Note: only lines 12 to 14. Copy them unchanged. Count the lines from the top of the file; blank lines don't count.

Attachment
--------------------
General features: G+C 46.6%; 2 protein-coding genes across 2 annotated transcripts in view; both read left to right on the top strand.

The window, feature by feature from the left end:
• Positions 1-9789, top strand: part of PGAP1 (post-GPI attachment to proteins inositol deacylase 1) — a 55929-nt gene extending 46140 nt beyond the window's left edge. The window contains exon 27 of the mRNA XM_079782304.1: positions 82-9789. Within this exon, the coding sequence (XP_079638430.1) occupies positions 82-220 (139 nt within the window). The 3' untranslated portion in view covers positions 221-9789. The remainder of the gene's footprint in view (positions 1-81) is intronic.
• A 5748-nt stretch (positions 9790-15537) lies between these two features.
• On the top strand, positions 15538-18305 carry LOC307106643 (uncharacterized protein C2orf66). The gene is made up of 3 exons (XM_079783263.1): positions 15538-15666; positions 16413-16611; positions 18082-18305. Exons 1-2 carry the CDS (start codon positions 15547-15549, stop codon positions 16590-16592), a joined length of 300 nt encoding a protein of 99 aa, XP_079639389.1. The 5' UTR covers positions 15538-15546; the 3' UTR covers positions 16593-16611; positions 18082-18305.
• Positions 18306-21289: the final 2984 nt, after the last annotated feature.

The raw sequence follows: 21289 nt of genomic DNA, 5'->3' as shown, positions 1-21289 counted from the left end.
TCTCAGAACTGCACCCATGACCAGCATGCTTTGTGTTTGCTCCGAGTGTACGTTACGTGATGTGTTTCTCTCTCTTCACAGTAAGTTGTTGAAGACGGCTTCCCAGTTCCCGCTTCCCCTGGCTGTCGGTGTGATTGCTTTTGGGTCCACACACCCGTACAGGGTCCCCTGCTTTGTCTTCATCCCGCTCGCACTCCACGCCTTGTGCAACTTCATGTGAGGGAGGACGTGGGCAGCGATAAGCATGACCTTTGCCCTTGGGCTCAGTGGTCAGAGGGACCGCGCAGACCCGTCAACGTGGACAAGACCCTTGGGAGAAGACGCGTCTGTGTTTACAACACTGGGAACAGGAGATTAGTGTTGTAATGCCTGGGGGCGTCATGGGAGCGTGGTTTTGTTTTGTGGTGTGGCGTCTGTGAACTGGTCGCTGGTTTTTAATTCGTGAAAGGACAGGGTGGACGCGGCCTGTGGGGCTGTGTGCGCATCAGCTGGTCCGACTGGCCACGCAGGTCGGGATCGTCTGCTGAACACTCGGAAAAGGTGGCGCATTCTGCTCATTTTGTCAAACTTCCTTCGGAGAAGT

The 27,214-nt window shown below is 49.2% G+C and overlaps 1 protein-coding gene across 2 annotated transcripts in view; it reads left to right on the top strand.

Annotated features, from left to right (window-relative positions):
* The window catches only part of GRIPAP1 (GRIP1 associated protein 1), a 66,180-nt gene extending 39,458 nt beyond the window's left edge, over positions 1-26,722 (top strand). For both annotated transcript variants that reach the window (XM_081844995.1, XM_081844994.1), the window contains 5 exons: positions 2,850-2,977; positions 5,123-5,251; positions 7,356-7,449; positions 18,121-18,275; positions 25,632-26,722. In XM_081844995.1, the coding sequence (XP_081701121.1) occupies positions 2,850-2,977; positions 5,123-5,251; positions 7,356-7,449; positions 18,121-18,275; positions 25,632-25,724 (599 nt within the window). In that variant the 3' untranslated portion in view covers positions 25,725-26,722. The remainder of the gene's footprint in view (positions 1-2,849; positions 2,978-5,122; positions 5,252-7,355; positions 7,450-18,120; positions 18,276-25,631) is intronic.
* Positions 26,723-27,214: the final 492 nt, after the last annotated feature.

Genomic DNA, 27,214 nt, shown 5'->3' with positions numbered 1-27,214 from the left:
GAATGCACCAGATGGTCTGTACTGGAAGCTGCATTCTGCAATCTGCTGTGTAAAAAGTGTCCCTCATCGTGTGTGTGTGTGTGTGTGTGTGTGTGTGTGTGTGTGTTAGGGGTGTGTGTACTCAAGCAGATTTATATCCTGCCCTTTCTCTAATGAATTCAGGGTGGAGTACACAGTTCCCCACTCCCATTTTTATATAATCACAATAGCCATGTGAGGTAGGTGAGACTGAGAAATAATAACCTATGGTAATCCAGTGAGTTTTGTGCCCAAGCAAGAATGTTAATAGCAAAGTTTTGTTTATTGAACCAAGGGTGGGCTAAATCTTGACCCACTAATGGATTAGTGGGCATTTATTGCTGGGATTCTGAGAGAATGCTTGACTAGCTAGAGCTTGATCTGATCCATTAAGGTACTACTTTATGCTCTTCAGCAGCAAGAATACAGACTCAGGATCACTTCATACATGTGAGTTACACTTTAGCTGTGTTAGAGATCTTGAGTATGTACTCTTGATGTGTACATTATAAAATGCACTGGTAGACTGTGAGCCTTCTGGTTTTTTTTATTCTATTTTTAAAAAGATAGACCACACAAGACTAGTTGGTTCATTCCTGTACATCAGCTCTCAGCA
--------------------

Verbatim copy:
* Positions 26,723-27,214: the final 492 nt, after the last annotated feature.

Genomic DNA, 27,214 nt, shown 5'->3' with positions numbered 1-27,214 from the left:
GAATGCACCAGATGGTCTGTACTGGAAGCTGCATTCTGCAATCTGCTGTGTAAAAAGTGTCCCTCATCGTGTGTGTGTGTGTGTGTGTGTGTGTGTGTGTGTGTGTTAGGGGTGTGTGTACTCAAGCAGATTTATATCCTGCCCTTTCTCTAATGAATTCAGGGTGGAGTACACAGTTCCCCACTCCCATTTTTATATAATCACAATAGCCATGTGAGGTAGGTGAGACTGAGAAATAATAACCTATGGTAATCCAGTGAGTTTTGTGCCCAAGCAAGAATGTTAATAGCAAAGTTTTGTTTATTGAACCAAGGGTGGGCTAAATCTTGACCCACTAATGGATTAGTGGGCATTTATTGCTGGGATTCTGAGAGAATGCTTGACTAGCTAGAGCTTGATCTGATCCATTAAGGTACTACTTTATGCTCTTCAGCAGCAAGAATACAGACTCAGGATCACTTCATACATGTGAGTTACACTTTAGCTGTGTTAGAGATCTTGAGTATGTACTCTTGATGTGTACATTATAAAATGCACTGGTAGACTGTGAGCCTTCTGGTTTTTTTTATTCTATTTTTAAAAAGATAGACCACACAAGACTAGTTGGTTCATTCCTGTACATCAGCTCTCAGCA